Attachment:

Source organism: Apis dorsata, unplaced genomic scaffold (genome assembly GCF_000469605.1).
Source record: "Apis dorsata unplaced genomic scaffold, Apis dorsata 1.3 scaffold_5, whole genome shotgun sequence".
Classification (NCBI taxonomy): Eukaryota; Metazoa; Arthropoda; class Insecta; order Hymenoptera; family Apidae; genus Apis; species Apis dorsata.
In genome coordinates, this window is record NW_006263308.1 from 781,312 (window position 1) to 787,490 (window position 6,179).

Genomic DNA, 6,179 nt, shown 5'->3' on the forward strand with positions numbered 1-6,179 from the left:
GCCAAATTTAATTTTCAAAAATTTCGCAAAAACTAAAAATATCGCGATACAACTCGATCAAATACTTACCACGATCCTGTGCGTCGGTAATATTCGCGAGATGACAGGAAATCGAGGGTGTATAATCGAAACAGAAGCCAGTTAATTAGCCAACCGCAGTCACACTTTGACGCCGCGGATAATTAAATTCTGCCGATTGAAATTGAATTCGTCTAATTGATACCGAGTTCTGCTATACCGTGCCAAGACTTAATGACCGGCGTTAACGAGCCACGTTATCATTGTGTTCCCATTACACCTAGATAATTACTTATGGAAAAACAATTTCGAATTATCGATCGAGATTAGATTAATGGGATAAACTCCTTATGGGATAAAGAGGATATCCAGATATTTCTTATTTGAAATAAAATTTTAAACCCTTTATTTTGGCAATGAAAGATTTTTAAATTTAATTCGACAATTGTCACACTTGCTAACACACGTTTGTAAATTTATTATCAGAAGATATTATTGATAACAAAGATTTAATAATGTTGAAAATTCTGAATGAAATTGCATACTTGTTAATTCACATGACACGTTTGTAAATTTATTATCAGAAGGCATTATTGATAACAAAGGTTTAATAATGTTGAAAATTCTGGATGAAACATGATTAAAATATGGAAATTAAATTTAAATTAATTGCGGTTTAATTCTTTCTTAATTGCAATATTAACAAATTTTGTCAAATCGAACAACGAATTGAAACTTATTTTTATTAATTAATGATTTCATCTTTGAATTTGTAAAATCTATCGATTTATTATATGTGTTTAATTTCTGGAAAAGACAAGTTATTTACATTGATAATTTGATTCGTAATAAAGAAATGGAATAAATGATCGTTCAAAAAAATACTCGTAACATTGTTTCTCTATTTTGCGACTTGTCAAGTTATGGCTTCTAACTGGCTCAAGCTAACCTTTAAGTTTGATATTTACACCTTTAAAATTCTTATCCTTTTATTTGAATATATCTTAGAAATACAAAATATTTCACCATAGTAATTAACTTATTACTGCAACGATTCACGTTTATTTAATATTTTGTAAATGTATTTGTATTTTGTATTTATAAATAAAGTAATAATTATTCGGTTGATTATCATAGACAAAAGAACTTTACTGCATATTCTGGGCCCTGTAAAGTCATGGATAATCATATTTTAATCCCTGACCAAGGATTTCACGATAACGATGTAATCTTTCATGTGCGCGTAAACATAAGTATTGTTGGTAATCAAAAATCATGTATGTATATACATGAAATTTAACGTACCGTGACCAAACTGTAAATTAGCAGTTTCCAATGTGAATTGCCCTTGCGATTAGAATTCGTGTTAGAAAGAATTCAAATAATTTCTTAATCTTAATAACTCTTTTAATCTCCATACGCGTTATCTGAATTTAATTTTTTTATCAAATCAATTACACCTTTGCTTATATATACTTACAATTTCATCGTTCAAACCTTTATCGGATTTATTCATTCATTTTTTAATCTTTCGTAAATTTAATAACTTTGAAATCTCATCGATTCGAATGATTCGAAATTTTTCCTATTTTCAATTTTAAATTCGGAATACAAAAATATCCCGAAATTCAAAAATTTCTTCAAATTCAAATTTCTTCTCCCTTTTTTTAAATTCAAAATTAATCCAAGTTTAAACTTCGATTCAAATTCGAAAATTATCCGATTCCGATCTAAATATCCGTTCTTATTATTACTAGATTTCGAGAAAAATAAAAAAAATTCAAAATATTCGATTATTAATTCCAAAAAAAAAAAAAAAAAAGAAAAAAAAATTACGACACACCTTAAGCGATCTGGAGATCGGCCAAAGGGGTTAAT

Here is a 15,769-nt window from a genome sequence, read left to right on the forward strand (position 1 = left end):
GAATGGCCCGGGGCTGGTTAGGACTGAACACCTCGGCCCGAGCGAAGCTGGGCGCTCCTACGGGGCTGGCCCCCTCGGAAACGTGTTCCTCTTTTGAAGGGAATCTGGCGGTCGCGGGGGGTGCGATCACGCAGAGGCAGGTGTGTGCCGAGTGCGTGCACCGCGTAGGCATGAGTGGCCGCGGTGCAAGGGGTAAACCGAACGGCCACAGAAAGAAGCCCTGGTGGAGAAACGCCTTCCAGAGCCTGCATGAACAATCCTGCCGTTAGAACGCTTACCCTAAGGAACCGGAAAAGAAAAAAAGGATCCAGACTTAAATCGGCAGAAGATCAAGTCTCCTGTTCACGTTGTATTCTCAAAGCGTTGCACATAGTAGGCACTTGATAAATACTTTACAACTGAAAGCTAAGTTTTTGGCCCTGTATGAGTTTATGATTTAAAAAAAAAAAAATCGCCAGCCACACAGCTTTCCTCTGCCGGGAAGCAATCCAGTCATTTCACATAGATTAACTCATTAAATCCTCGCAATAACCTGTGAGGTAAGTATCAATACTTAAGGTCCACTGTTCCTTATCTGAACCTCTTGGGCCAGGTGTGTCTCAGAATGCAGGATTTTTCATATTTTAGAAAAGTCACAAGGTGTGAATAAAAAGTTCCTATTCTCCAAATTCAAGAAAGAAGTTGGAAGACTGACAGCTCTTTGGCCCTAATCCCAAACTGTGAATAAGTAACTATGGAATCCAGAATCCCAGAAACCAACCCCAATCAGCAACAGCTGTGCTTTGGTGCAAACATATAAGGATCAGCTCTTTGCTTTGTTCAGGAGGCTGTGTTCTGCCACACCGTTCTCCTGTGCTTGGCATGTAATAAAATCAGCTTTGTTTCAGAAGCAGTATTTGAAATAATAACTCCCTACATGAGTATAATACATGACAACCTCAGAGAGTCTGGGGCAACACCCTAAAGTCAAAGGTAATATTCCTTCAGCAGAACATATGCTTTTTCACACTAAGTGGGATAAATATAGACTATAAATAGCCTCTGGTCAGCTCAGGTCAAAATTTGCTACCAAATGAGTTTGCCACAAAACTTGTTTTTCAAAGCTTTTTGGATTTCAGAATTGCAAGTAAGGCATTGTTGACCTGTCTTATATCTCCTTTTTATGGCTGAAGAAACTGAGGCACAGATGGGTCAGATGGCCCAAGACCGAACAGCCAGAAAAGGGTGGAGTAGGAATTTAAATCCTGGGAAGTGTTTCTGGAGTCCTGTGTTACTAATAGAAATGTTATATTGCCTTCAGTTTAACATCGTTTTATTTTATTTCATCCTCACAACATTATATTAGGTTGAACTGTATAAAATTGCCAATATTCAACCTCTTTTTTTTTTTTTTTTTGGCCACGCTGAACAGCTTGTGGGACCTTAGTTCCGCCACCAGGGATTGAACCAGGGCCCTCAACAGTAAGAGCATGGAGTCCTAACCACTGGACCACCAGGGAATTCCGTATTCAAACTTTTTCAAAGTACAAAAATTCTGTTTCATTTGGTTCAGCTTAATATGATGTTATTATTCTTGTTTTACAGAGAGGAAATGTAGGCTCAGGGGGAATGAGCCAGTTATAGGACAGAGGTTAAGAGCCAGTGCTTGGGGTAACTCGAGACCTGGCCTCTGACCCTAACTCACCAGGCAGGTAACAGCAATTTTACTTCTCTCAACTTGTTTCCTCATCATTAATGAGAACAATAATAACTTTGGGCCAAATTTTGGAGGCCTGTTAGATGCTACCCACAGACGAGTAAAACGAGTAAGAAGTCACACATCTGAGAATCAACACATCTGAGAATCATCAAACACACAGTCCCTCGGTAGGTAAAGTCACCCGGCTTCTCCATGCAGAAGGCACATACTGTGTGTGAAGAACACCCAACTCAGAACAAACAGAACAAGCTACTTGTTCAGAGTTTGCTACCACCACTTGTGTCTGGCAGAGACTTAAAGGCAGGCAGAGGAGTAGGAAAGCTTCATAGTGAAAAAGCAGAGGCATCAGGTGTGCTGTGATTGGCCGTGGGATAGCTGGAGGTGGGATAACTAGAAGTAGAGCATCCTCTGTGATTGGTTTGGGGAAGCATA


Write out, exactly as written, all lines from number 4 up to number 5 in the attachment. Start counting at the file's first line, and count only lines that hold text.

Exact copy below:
In genome coordinates, this window is record NW_006263308.1 from 781,312 (window position 1) to 787,490 (window position 6,179).

Genomic DNA, 6,179 nt, shown 5'->3' on the forward strand with positions numbered 1-6,179 from the left: